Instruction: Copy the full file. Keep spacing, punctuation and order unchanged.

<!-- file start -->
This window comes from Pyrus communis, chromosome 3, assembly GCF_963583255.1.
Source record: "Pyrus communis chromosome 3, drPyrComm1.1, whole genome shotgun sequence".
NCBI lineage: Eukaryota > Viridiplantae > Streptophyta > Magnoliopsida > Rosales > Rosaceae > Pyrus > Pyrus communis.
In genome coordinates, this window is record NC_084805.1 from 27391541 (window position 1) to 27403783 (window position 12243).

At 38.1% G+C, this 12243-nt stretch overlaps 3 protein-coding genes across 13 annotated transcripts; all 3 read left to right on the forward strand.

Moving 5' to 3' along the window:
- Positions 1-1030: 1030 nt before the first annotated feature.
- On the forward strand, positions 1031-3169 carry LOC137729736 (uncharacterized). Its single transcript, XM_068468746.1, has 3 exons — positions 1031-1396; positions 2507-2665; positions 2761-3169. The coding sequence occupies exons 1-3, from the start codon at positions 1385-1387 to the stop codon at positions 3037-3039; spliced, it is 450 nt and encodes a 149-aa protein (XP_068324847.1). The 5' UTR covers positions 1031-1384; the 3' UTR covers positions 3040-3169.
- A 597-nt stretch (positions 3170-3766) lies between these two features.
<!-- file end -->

This window comes from Pyrus communis, chromosome 3, assembly GCF_963583255.1.
Source record: "Pyrus communis chromosome 3, drPyrComm1.1, whole genome shotgun sequence".
NCBI lineage: Eukaryota > Viridiplantae > Streptophyta > Magnoliopsida > Rosales > Rosaceae > Pyrus > Pyrus communis.
In genome coordinates, this window is record NC_084805.1 from 27391541 (window position 1) to 27403783 (window position 12243).

At 38.1% G+C, this 12243-nt stretch overlaps 3 protein-coding genes across 13 annotated transcripts; all 3 read left to right on the forward strand.

Moving 5' to 3' along the window:
- Positions 1-1030: 1030 nt before the first annotated feature.
- On the forward strand, positions 1031-3169 carry LOC137729736 (uncharacterized). Its single transcript, XM_068468746.1, has 3 exons — positions 1031-1396; positions 2507-2665; positions 2761-3169. The coding sequence occupies exons 1-3, from the start codon at positions 1385-1387 to the stop codon at positions 3037-3039; spliced, it is 450 nt and encodes a 149-aa protein (XP_068324847.1). The 5' UTR covers positions 1031-1384; the 3' UTR covers positions 3040-3169.
- A 597-nt stretch (positions 3170-3766) lies between these two features.